For Lincoln High School junior Elsa Gambu, the first day of first grade was traumatic.
The Ethiopian-born Eritrean had never been to school and didn’t know a word of English. She heard giggles behind her back and was often made fun of, she said.
Gambu came to the United States when she was age 7, after her family fled from a refugee camp on the edge of war-torn Ethiopia. She shared her immigration story Saturday at a story event at Siouxland Libraries’ Oak View Branch.
She and four others from around the world shared their journeys to Sioux Falls in brief speeches with a crowd of about 40 in the library.
Gambu spoke of the obstacles her family had to overcome to escape a war that plagued her home country, and then new obstacles of getting accustomed to a new country and culture after arriving in the United States.
She remembered the first Halloween her family experienced, when they didn’t know the tradition of handing out candy after a child says “Trick or Treat.”
“(My mom) gave them cultural food,” she said. The kids said “eww” and ran away.
Now, Gambu enjoys playing basketball and dancing, and her favorite school subject is science.
Kevin Alvarado, a Lincoln High School sophomore, came from the small town of Dos Estrellas, Mexico, in one of the most dangerous states in the country. His parents worked hard, he said, but couldn’t make enough money to support the family.
It took his family about three years to make the move to the United States.
“We finally made it,” Alvarado said.
The rumor in his hometown was that all Americans were rich. But he quickly learned that was not true when his family first moved to Los Angeles. He still encountered people struggling with homelessness and drugs. It was congested, and his family lived in a small apartment. He had to sleep on the floor for months before they could buy a sofa.
His uncle had been living in Sioux Falls and said it was smaller and less violent, so his family decided to make the move to the Midwest.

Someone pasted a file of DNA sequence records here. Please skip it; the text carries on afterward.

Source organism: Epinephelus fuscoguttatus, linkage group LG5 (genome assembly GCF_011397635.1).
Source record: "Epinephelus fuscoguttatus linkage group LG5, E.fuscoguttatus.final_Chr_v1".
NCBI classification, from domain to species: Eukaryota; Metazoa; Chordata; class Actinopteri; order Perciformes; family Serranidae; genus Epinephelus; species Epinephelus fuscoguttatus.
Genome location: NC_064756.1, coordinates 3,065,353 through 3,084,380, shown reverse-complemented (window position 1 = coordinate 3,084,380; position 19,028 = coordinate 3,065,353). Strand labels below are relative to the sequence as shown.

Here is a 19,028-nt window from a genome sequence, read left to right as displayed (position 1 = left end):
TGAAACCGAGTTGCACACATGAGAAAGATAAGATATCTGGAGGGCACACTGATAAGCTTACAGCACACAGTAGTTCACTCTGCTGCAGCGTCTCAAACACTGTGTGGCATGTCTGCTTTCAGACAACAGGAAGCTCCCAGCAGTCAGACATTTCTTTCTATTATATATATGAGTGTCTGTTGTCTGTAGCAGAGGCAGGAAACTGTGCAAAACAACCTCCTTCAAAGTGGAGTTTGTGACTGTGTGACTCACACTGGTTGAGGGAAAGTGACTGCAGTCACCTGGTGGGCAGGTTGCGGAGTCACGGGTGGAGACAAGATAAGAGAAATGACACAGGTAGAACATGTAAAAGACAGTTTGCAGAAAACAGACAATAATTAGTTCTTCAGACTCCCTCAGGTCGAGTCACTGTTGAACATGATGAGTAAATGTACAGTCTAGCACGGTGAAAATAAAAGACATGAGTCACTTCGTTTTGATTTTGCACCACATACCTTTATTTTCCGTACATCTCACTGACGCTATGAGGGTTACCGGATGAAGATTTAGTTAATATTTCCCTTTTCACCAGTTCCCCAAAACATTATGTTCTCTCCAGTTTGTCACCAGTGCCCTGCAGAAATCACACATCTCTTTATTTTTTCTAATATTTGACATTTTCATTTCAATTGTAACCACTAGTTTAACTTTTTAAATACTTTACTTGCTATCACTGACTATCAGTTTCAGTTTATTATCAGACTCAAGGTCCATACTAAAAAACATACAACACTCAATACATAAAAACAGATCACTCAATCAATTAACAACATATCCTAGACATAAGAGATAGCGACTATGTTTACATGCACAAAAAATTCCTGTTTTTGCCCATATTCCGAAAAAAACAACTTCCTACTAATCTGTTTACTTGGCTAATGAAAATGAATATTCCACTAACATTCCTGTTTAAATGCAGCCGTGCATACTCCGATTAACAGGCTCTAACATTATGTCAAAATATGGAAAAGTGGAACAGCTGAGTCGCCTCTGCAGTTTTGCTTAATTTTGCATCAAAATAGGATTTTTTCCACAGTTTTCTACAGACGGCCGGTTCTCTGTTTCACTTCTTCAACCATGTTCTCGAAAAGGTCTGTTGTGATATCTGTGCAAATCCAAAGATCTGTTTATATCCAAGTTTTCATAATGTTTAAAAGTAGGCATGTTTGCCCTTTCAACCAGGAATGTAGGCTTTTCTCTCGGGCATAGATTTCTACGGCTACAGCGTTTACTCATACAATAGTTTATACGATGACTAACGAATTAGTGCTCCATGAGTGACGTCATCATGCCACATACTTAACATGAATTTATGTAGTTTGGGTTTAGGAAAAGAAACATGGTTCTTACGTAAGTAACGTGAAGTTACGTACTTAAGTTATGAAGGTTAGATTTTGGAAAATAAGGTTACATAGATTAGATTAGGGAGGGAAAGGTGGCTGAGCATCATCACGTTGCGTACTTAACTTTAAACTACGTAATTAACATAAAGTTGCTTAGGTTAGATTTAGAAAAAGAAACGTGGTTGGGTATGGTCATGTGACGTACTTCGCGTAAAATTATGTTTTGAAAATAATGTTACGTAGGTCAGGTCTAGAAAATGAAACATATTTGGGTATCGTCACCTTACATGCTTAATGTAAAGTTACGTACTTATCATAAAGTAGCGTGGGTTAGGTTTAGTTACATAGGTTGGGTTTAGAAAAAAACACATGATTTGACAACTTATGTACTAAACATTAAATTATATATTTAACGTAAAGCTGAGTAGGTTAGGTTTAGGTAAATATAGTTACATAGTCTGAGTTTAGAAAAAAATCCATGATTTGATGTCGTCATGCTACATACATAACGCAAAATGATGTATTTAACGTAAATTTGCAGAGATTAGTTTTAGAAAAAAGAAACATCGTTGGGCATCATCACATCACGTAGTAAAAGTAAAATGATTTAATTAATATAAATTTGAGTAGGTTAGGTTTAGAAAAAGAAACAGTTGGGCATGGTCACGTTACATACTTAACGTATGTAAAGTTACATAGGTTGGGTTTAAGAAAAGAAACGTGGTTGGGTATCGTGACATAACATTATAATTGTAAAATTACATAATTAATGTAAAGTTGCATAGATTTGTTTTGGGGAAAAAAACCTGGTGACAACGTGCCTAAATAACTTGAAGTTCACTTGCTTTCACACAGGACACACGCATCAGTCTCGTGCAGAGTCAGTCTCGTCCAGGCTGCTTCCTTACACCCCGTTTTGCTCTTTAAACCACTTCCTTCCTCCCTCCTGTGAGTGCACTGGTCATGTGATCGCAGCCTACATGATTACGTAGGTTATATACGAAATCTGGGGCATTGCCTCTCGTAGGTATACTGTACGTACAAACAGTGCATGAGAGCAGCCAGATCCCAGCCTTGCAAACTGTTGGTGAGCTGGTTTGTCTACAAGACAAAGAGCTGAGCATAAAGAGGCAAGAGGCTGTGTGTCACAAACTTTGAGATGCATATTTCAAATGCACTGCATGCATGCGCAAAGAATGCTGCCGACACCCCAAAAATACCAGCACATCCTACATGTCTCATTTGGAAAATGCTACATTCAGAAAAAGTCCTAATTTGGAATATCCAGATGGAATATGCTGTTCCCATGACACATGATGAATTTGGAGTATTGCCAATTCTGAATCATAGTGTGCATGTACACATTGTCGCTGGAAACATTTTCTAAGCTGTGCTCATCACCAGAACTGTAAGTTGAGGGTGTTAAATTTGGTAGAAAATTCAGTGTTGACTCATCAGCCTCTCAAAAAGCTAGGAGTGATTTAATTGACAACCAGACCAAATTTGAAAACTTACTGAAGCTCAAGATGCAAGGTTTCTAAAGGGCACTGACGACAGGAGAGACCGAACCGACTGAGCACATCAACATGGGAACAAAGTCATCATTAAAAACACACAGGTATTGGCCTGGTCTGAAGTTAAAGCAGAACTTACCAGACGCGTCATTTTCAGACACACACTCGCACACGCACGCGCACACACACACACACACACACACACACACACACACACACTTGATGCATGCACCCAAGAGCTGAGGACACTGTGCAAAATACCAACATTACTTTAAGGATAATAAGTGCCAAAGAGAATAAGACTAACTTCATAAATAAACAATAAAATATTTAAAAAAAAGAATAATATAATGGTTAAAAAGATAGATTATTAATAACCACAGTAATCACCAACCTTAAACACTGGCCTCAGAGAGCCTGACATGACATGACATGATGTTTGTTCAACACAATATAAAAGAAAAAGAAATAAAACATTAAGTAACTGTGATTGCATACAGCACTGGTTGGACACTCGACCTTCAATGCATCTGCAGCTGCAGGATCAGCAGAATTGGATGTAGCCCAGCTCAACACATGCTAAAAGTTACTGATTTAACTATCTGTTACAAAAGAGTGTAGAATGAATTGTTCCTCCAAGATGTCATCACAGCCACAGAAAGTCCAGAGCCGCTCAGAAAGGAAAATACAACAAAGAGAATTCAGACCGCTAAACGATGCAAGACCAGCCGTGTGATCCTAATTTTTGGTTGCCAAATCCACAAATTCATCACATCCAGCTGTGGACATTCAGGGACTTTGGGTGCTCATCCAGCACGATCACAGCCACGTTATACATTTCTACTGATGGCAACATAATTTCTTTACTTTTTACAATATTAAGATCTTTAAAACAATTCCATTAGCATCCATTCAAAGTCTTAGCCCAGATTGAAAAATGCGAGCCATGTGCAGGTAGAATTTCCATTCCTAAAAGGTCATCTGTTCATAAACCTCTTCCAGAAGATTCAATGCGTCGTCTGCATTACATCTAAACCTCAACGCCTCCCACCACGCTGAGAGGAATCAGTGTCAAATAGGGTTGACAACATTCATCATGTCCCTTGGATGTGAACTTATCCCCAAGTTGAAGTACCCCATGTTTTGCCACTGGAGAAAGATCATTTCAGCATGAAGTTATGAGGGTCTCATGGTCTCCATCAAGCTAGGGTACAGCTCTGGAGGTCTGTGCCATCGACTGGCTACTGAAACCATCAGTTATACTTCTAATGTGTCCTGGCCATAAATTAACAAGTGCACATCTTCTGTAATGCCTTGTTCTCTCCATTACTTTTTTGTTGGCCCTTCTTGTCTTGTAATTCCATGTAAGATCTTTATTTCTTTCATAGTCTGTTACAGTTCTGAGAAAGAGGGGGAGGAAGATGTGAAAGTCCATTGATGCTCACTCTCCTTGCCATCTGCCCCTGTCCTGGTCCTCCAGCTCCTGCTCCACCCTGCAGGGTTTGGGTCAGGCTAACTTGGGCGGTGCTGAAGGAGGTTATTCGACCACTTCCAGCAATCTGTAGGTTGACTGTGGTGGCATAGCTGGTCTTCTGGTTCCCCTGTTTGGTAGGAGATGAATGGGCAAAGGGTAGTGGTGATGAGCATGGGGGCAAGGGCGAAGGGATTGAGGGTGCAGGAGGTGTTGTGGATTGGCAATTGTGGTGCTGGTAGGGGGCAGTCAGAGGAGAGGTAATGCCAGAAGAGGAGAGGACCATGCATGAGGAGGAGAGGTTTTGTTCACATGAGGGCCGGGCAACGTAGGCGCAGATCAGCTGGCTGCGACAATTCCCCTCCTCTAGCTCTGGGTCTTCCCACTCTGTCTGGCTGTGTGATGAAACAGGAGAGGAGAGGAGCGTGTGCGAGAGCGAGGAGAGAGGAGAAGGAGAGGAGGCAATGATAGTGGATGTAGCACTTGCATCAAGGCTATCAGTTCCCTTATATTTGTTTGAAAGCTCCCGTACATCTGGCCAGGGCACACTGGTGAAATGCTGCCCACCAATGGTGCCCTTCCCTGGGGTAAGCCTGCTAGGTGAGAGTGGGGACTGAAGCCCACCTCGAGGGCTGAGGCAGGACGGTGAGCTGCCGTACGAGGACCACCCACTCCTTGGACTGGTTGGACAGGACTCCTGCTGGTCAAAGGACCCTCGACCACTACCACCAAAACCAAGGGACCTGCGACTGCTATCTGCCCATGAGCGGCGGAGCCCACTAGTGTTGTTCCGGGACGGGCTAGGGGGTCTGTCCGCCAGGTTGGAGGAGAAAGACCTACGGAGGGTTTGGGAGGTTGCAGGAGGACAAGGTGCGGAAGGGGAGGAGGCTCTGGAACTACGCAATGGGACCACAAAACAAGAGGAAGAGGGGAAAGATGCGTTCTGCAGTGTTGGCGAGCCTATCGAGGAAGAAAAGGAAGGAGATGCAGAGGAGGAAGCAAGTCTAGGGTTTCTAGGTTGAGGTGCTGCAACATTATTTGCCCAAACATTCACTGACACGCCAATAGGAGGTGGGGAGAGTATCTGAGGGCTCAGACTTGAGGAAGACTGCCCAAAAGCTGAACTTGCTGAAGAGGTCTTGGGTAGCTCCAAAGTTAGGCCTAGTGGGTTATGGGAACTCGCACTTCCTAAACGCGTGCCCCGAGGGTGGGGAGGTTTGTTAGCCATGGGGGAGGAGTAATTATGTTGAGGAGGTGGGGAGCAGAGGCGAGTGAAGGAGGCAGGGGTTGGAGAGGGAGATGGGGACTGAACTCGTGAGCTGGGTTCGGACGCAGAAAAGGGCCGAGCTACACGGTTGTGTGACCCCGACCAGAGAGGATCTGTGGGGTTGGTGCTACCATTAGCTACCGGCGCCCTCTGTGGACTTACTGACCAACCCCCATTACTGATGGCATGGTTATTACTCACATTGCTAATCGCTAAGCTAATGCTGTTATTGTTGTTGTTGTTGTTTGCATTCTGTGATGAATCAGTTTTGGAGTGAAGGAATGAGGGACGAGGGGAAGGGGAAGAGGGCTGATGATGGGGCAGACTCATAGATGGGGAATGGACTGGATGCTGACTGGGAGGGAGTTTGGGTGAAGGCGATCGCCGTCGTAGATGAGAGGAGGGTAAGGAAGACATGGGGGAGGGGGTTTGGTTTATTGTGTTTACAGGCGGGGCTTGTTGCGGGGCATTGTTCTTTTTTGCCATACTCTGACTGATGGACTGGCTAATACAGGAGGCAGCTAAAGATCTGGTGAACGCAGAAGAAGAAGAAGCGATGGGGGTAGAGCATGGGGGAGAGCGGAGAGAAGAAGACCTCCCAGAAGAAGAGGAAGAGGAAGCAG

“I see the world differently,” Alvarado said. “There are many opportunities in America. (I am) thankful for everything.”
U.S.-born Gina Conn moved to Mexico to live with her grandmother when she was about 4. She moved to Sioux Falls in 2018 and is a freshman at Lincoln High School. The 16-year-old hopes to someday be a marine biologist, but for now, enjoys writing historical fiction.
She’s proud to say she’s from Mexico, and said her family’s journey has made her stronger.
Ifrah Hashi, a senior at Lincoln High School, moved to Sioux Falls from a civil war in Somalia when she was 12. She had never been to school and didn’t know a word of English when she started seventh grade.
“I felt like a lost kid,” she said Saturday. “I realized I was far behind.”
While helping her mother take care of the family, Hashi studied as hard as she could whenever she could.
She said with pride that she received a letter last year inviting her to apply for the National Honor Society, making her the first English-learner in her school’s history to join the organization. Applause erupted as she said she knew she could do what she set her mind to.
Hashi will be delivering the commencement speech at her graduation and plans on attending the University of South Dakota to study nursing.
Email reporter Danielle Ferguson at [email protected], or follow on Twitter at @DaniFergs
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